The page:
Let’s rub the glitter of the New Year out of our eyes and spend this week feasting on Saudi Arabia. If, perhaps, you over-indulged during the evening’s festivities, this alcohol-free country will be apropos. Dotted along her sandy slopes and rubble-tumble mountains, from the Red Sea to the Persian Gulf, we find groups of people sipping on hot tea, enjoying richly spiced lamb stews, and riding camels. But let’s not stop there… My friends, we also find groups of people zooming along in cars, processing petroleum fields, and eating pizza.
Or shall I say… “pizza”…
This is a land of duality. Take this “pizza,” for example. Otherwise known as Aysh abu Laham, we’re talking spiced flatbread topped with lamb, spring leeks, and lemon-tahini sauce. This dish, like much of Saudi Arabia, has elements of the familiar (hello, pizza shape), but taste entirely different to a westerner (goodbye tomato sauce; this is all about fennel, black cardamom, and tahini). Don’t get me wrong, you’ll still find Domino’s in Saudi Arabia… but in people’s homes, it’s all about tradition.
While some gather around dining tables, others enjoy their meals on low tables or floor mats and eat with the right hand. Family culture is strong, and nowhere is this more apparent than at dinnertime. As explained to Anthony Bourdain in No Reservations, families are spared the company of single guys in restaurants, and even a solitary booth can be shuttered for a family’s privacy. (Incidentally, the show also draws attention to a distinct population that love camel’s milk and even camel meat – though it seems the youth aren’t clamoring after these traditional eats with the same enthusiasm as their elders).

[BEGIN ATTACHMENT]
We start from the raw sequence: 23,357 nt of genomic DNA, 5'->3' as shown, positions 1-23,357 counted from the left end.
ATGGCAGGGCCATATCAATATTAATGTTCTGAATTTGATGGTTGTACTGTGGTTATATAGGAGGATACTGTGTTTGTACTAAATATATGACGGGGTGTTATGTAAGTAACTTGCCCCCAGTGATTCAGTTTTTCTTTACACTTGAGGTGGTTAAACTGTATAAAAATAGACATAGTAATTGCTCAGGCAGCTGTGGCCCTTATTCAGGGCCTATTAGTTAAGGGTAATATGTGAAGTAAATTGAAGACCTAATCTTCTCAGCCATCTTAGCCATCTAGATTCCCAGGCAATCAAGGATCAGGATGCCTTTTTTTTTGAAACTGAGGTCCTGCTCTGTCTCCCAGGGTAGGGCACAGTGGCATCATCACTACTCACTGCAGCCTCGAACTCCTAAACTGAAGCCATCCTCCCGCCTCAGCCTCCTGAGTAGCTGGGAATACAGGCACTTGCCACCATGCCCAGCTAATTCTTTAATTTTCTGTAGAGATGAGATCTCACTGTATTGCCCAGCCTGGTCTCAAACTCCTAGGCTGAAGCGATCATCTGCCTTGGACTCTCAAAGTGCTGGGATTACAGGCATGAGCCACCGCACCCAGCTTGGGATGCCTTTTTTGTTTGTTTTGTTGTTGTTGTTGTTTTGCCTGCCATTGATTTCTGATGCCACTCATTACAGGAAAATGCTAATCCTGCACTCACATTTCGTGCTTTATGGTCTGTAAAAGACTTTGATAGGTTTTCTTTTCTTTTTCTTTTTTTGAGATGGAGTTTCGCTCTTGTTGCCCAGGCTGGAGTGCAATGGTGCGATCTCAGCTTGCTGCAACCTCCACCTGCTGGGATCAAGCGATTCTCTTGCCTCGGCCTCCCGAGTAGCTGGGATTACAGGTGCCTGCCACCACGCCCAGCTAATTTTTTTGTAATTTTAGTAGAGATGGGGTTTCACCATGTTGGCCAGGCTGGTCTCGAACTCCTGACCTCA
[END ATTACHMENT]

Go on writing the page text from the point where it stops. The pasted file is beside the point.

Looking for a bit of rice? Try one Saudi favorite, kabsa with chicken, raisins, almonds, fennel, ginger, or maybe cumin. On the side, nibble a tomato, cucumber, and onion salad. For breakfast, buckle up to ful medames, a dish we already made for our Egyptian Global Table.
Thirsty? Aside from the wonderful teas and cardamom coffee, you might enjoy a yogurt drink which will keep you cool during the scorching hot days (we actually made something similar before). Speaking of yogurt, what about a yogurt and barley soup?
Finally, there’s poetry in the sweets. Want cake? No problem, as long as you enjoy the sweet perfume of rose water and orange blossom water. Each bite tastes like a garden, or deep, true love. Or perhaps you’d rather enjoy the haunting tease of cardamom in cookies… either way is grand.
As we enter this New Year, let’s enjoy a little Saudi proverb:
“There are some who make a dome out of a grain.”
a.k.a. There are some who make a mountain out of a molehill.
What will you make with your grain in 2013?